Paper No. 7
Presentation Time: 10:15 AM
IMPROVING K-12 SCIENCE TEACHERS’ CONTENT KNOWLEDGE THROUGH SMART WORKSHOPS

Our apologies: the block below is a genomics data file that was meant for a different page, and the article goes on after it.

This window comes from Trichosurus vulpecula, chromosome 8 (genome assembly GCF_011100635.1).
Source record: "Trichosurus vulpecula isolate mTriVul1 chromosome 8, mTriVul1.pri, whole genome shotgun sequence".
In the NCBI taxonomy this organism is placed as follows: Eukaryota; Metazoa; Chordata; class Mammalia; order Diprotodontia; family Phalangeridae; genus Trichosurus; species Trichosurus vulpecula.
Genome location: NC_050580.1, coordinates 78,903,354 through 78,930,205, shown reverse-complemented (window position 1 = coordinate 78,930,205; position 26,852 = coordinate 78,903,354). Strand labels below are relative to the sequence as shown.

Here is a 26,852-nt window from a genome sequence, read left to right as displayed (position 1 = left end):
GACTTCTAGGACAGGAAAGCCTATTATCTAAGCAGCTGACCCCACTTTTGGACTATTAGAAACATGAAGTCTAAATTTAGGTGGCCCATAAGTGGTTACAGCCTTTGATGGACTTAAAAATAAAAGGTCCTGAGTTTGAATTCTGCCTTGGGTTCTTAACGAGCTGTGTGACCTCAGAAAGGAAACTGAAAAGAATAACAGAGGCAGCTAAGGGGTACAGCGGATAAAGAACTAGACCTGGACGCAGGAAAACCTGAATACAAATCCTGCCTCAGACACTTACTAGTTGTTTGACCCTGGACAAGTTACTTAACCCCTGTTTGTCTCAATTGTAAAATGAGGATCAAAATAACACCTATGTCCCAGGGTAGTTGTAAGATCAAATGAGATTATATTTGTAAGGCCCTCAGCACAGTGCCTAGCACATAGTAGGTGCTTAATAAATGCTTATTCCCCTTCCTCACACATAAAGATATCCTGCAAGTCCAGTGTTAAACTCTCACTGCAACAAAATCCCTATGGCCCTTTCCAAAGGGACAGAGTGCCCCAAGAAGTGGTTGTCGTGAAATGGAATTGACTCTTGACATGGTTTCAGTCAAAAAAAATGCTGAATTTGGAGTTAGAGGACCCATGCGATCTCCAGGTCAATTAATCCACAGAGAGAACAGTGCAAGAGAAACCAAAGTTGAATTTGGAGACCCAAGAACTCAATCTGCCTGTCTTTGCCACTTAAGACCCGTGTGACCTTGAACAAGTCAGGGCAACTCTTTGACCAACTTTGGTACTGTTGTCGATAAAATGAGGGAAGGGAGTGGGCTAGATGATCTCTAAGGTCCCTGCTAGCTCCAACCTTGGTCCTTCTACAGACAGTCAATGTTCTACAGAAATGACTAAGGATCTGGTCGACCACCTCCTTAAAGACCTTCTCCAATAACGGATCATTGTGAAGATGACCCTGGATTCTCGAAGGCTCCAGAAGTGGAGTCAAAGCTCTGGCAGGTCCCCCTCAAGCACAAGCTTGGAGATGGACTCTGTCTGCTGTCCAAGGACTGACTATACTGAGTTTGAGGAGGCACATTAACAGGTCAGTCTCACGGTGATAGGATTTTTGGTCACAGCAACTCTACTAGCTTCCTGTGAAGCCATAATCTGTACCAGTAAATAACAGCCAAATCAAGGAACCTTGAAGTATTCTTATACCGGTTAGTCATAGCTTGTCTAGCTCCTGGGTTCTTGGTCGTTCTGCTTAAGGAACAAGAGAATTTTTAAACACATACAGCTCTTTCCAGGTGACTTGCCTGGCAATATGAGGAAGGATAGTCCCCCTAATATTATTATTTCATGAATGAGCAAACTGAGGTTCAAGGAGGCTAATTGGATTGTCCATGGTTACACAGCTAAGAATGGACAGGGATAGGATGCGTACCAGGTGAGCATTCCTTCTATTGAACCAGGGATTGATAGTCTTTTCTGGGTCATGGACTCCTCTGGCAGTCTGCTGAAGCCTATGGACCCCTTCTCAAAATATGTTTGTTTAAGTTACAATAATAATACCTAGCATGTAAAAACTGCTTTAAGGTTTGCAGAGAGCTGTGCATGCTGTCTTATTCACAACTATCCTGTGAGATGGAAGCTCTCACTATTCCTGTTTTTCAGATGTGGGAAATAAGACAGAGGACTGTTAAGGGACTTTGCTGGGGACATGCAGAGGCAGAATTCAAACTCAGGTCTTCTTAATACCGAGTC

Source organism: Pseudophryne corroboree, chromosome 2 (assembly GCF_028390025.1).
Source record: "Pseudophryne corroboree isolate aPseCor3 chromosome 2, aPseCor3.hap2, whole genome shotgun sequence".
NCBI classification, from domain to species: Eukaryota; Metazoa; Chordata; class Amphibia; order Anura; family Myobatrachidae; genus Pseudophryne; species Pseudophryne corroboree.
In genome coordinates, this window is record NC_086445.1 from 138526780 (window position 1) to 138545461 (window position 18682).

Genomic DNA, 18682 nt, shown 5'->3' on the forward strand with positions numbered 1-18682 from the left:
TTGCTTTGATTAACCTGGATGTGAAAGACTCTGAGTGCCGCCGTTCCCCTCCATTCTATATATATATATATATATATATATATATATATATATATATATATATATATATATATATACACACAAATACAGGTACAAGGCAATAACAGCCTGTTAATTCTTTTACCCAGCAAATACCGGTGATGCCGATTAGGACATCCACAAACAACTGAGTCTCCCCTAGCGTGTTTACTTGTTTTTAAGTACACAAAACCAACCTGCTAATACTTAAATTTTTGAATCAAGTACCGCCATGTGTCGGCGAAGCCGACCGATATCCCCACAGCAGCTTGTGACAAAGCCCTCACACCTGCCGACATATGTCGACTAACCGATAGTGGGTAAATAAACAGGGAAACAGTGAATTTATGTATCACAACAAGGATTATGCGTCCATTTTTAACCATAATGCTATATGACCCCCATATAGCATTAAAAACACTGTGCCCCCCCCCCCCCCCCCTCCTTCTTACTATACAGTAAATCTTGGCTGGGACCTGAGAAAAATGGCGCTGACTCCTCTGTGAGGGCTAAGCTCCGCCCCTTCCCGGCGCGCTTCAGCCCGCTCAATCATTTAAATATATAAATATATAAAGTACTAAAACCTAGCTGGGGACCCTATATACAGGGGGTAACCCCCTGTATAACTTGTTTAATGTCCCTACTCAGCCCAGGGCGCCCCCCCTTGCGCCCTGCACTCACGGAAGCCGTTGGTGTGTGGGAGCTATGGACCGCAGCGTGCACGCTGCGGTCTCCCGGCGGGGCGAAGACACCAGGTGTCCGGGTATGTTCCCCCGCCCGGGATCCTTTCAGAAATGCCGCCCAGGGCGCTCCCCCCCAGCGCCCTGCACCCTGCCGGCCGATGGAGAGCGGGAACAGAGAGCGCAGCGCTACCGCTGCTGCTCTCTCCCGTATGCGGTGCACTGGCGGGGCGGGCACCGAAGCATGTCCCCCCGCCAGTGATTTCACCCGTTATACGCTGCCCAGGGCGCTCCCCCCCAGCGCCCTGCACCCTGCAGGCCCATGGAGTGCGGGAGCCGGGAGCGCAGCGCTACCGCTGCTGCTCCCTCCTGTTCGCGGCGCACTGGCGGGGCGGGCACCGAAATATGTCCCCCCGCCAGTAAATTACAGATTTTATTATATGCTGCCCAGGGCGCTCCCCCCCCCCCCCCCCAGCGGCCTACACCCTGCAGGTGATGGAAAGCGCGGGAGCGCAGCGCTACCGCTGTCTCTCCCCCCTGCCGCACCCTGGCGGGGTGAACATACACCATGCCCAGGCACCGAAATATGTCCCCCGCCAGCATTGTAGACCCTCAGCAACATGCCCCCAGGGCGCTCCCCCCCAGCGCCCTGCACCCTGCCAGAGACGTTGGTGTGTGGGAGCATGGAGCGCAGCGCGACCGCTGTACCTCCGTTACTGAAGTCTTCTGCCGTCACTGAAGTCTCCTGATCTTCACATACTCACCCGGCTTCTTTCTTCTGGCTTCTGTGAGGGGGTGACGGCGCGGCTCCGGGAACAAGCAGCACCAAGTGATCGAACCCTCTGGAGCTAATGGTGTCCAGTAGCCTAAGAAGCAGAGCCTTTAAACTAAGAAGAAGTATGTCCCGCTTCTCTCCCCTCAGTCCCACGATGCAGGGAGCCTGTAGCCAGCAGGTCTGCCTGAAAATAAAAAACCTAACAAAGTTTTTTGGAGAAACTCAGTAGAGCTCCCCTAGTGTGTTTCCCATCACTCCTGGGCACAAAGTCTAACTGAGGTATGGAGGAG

The Oconee Regional Educational Services Agency (RESA) provides educational support for seven rural school districts (Jasper, Putnam, Baldwin, Hancock, Washington, and Wilkinson Counties) in central Georgia. Each summer since 2005, science faculty from Georgia College have teamed with RESA personnel and academic coaches from area middle schools to provide a two week intensive exploration of science and math content as it relates to the Georgia Performance Standards. The purpose of the Science and Mathematics Alliance for Regional Teachers Partnership (SMART Partnership) is to improve teachers’ content knowledge with the ultimate goal of improving students’ science and mathematics achievement. Since its inception, this program’s focus has been on providing quality professional learning to middle school (6-8) science and math teachers, although some high school (9-12) and elementary (K-5) teachers also have participated. This presentation will concentrate on the Earth Science portion of the SMART workshops. Our model for delivery of the workshop involves teaming a content expert (college faculty) with a K-12 pedagogy expert (master teachers). We try to model how scientists formulate questions, identify pertinent data, and carry out inquiry to answer questions. Lab exercises and field trips have been used extensively. For the first few years, the workshop content was driven by the new Georgia Performance Standards. Since that time, assessment data has been used to determine which content standards to use to develop the inquiry scenarios that teachers explore during the institute. The impact of the SMART Workshops has been difficult to ascertain. Self-reporting by the participants indicates a high level of satisfaction with the professional development. Teacher’s confidence and perceived skill levels have increased in all areas of science. Participants also have indicated that they have made good use of the materials provided and were incorporating new strategies for student learning into their pedagogical practices. With workshop participants located in different schools in multiple school districts, increases in student achievement have been more difficult to measure. Scores on standardized test are available, but the lack of comparison groups and actual learning gains are problematic.